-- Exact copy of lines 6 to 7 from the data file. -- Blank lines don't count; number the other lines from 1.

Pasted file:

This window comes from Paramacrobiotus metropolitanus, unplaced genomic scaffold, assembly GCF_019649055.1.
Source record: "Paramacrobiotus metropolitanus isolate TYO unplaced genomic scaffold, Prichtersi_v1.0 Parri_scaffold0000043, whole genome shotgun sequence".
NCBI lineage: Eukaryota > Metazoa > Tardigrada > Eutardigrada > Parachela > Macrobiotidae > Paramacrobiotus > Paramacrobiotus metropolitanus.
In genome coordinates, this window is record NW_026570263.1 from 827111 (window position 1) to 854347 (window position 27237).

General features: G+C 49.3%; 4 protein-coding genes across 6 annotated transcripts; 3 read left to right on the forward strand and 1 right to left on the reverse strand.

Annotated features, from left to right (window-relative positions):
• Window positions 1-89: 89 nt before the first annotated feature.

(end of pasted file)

Annotated features, from left to right (window-relative positions):
• Window positions 1-89: 89 nt before the first annotated feature.